11 11 2012 ADC ANNUAL CONFERENCE| PAGE 11 Methods to Achieve Energy Goals 8.2922a Special Agreement Authority – (10 U.S.C. 2922a)  This authority enables a Service Secretary to enter into a multi-year contract for up to 30 years for energy production facilities on real property or on private property.  It also includes the purchase of the energy produced from such facilities.  Invoking this authority requires ODUSD (I&E) approval.  The costs of contracts under this authority for any year may be paid from annual appropriations for that year.  This authority is solely for the Department of Defense.

12 12 2012 ADC ANNUAL CONFERENCE| PAGE 12 Approval Levels VehicleApproval Level Appropriated FundingService level or in the case of ECIP, OSD and Congressional level Power Purchase AgreementsService level Enhanced Use LeasingOSD level (for projects that include land with an annual fair market value of $750K+ requires OSD Certification) Energy Savings Performance ContractService level Energy Service AgreementsOSD level, OMB review Utility Energy Service ContractService level Utility PrivatizationService level 2922a Special Agreement AuthorityOSD level

13 13 2012 ADC ANNUAL CONFERENCE| PAGE 13 Use of Third Party Financing DoD owned assets currently represent less than 20 percent of renewable energy portfolio –DoD will continue to make some investments in renewable energy, either as stand-alone projects through ECIP or by incorporating renewable energy into or normal facility construction and O&M investments Vast majority DoD’s renewable energy comes from systems financed and operated by outside investors –The geothermal plant at China Lake represents almost half of the total renewable energy either purchased by the department or produce on DoD installations To reach renewable energy goals, DoD will depend almost entirely on its success with third party financing mechanisms like power purchase agreements and associated land-use agreements to build large scale renewable projects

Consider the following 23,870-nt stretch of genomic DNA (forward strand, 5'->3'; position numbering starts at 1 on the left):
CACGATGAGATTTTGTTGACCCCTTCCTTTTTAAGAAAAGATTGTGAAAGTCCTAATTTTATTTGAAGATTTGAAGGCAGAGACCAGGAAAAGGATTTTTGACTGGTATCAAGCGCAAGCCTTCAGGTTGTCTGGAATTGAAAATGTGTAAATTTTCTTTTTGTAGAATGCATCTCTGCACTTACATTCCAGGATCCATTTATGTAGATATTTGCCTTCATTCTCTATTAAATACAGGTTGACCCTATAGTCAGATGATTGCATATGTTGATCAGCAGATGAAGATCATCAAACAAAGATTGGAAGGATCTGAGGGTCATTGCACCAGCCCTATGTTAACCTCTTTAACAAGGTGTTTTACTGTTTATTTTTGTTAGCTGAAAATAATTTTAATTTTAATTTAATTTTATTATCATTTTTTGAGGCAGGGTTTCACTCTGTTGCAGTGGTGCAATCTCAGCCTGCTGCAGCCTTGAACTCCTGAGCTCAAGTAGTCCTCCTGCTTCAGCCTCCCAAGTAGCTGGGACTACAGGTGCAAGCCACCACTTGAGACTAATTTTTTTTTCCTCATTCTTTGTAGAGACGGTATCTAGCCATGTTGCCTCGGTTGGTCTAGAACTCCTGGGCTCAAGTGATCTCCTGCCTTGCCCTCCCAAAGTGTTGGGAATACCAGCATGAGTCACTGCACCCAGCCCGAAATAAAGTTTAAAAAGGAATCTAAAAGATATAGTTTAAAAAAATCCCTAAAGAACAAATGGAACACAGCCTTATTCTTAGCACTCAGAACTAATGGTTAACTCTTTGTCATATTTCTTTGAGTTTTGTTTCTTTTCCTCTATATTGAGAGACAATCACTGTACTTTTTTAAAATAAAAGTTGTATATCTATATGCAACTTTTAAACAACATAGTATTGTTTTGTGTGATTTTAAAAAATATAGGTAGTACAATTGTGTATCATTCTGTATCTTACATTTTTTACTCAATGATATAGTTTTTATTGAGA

14 14 2012 ADC ANNUAL CONFERENCE| PAGE 14 Issues Withdrawn Land Complexities  Certain projects may require interagency agreement between the Department of Interior and DoD  Issues regarding withdrawn land terms and revenue sharing can delay or permanently disrupt a project Unstable Project Economics  Unknown future price of electricity, RECs, grid auxiliary services  Expiration of government supported subsidies/financial support such as the Department of Treasury 1603 grant program Limited Transmission Access  Transmission constraints can be caused by either a lack of physical infrastructure or congestion in the existing infrastructure State RPS and Policy Constraints  States may slow or stop their legislative/regulatory demand for RE. Other factors such as interconnection policy can also impact project development Long Project Lead Times  Large RE projects can take many years to complete and can require burdensome permitting and development costs and delays (e.g., NEPA requirements)

15 15 2012 ADC ANNUAL CONFERENCE| PAGE 15 Examples of Approved 10 U.S.C. § 2922a Projects  Marine Corps Air Station Miramar 3 MW – Landfill Gas 15 year contract Received USD AT&L approval on February 15, 2011  Naval Air Weapons Station China Lake 3.78 MW – Solar PV 20 year contract Received DUSD(I&E) approval on September 27, 2011  Marine Corps Air Ground Combat Center 29 Palms 1.16 MW – Solar PV 20 year contract Received DUSD(I&E) approval on December 29, 2011  Davis-Monthan Air Force Base 14.2 MW – Solar PV 25 year contract Received DUSD(I&E) approval on June 12, 2011


17 Structuring Transactions Issues and Opportunities August 6, 2012

18 2012 ADC ANNUAL CONFERENCE| PAGE 18 18 What is Scoring?  Scoring is the process of measuring the budgetary effects of pending and enacted legislation against a baseline (i.e., changes in government spending or receipts)  CBO/OMB baseline is a projection of federal spending and receipts under current law  Measures spending actions taken by:  Legislative Branch  Keeping track of legislation that affects spending or receipts  Holding Congress accountable for its power of the purse  Executive Branch  Measuring execution of Congressional appropriations (apportionment and accounting)  Holding Agencies accountable for spending actions

19 2012 ADC ANNUAL CONFERENCE| PAGE 19 19 Purpose of Scoring Scoring has two functions: – Information: To determine the effects of proposed legislation (i.e., changes to current law) on the budget – Enforcement: To assist in enforcing budget rules Spending and revenue levels associated with budget resolution (Budget Act) Statutory limits on discretionary spending (Budget Control Act of 2011) Constraints on increases in deficit as a result of new direct spending and revenue legislation (Statutory PAYGO Act of 2010)